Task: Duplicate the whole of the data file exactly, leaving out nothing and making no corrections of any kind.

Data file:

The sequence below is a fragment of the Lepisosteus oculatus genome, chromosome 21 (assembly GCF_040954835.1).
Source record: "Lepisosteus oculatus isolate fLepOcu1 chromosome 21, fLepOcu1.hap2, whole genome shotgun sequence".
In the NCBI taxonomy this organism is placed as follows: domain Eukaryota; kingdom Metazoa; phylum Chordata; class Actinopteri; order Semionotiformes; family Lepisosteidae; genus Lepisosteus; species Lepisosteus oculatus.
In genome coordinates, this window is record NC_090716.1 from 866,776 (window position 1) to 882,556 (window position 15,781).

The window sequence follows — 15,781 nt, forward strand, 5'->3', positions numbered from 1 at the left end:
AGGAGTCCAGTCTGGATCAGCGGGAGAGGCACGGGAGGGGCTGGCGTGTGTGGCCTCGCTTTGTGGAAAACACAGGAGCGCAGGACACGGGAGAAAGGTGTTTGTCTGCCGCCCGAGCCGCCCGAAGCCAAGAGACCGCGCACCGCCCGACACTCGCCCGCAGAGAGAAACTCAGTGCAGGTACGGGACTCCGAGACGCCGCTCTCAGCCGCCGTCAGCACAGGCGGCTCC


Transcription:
The sequence below is a fragment of the Lepisosteus oculatus genome, chromosome 21 (assembly GCF_040954835.1).
Source record: "Lepisosteus oculatus isolate fLepOcu1 chromosome 21, fLepOcu1.hap2, whole genome shotgun sequence".
In the NCBI taxonomy this organism is placed as follows: domain Eukaryota; kingdom Metazoa; phylum Chordata; class Actinopteri; order Semionotiformes; family Lepisosteidae; genus Lepisosteus; species Lepisosteus oculatus.
In genome coordinates, this window is record NC_090716.1 from 866,776 (window position 1) to 882,556 (window position 15,781).

The window sequence follows — 15,781 nt, forward strand, 5'->3', positions numbered from 1 at the left end:
AGGAGTCCAGTCTGGATCAGCGGGAGAGGCACGGGAGGGGCTGGCGTGTGTGGCCTCGCTTTGTGGAAAACACAGGAGCGCAGGACACGGGAGAAAGGTGTTTGTCTGCCGCCCGAGCCGCCCGAAGCCAAGAGACCGCGCACCGCCCGACACTCGCCCGCAGAGAGAAACTCAGTGCAGGTACGGGACTCCGAGACGCCGCTCTCAGCCGCCGTCAGCACAGGCGGCTCC